The powder of lignin microparticles loaded with ethyl acetate fraction from neem ethanolic extracts showed clusters of microparticles, which had an average size around 1.0 µm (Fig. 2). Once the colloidal suspension dried by Spray-drying, all azadirachtin was incorporated in the lignin microparticles.

Scanning electron micrographs of lignin microparticles with amplification of (A) 100× and (B) 10,000×.

Figure 2: Scanning electron micrographs of lignin microparticles with amplification of (A) 100× and (B) 10,000×.

There were significant differences in the number of survived pupae of D. speciosa after application of rates of lignin-microencapsulated neem extract (Table 3). For the other biological parameters of insect development, however, there were not enough data to perform statistical analysis due to high larval mortality. Significantly higher D. speciosa survivorship was observed in the deionized water control, whereas the other treatments provided similar results for insect survival. For the rates of 160, 40, and 20 mg 25 g-1 soil of lignin-microencapsulated neem extract, no survived pupae was recovered, as well as in fipronil-treated plants.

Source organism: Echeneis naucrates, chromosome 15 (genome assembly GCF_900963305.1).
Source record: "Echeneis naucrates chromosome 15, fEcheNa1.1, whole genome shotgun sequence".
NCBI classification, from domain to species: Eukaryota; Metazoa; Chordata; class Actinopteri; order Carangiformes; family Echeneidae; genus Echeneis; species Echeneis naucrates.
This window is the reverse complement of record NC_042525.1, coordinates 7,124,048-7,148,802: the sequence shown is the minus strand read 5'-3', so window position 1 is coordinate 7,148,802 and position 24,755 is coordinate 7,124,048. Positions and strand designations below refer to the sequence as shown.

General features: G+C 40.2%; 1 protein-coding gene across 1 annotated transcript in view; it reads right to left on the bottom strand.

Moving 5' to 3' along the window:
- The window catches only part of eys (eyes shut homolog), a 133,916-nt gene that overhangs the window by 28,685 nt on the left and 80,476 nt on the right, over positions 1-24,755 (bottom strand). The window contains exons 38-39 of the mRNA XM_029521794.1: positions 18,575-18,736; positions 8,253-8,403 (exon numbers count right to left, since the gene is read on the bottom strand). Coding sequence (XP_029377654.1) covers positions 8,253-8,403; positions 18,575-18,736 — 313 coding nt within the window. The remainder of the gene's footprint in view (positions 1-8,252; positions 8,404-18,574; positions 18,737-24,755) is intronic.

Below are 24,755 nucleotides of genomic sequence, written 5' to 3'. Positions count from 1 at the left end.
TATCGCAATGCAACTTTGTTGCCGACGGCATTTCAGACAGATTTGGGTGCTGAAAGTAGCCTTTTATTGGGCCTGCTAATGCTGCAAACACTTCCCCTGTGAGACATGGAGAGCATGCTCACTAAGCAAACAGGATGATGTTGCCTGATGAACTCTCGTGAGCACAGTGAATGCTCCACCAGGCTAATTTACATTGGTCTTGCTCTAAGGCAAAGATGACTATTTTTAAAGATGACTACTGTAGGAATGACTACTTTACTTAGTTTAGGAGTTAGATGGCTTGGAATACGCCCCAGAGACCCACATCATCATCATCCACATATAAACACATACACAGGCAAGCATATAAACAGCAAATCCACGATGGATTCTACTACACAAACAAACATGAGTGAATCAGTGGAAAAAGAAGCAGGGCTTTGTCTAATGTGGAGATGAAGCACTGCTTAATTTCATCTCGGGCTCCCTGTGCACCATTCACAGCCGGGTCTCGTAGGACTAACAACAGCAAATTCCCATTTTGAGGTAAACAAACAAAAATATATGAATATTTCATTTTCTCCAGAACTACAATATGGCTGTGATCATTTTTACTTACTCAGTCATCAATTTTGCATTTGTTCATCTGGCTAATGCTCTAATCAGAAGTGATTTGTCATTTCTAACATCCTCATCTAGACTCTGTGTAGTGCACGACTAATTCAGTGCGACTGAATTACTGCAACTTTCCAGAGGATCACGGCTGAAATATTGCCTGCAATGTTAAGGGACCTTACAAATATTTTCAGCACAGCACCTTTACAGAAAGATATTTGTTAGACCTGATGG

Since all treatments caused high D. speciosa larval mortality, adult emergence was observed only in the deionized water control (Table 3). Values of duration of larva-to-adult period, adult weight, sex ratio, and adult longevity were 20.64 days, 8,47 mg, 0.64, and 5.67 days, respectively (data not shown).

Table 3:
Number of survived pupae and adults (mean ± standard error) of Diabrotica speciosa after application of doses of lignin-microencapsulated neem extract and insecticide fipronil.
Treatment Survived insects
Pupae a Adults
Lignin-microencapsulated neem extract
160 mg/25 g soil 0.00 ± 0.00 a -b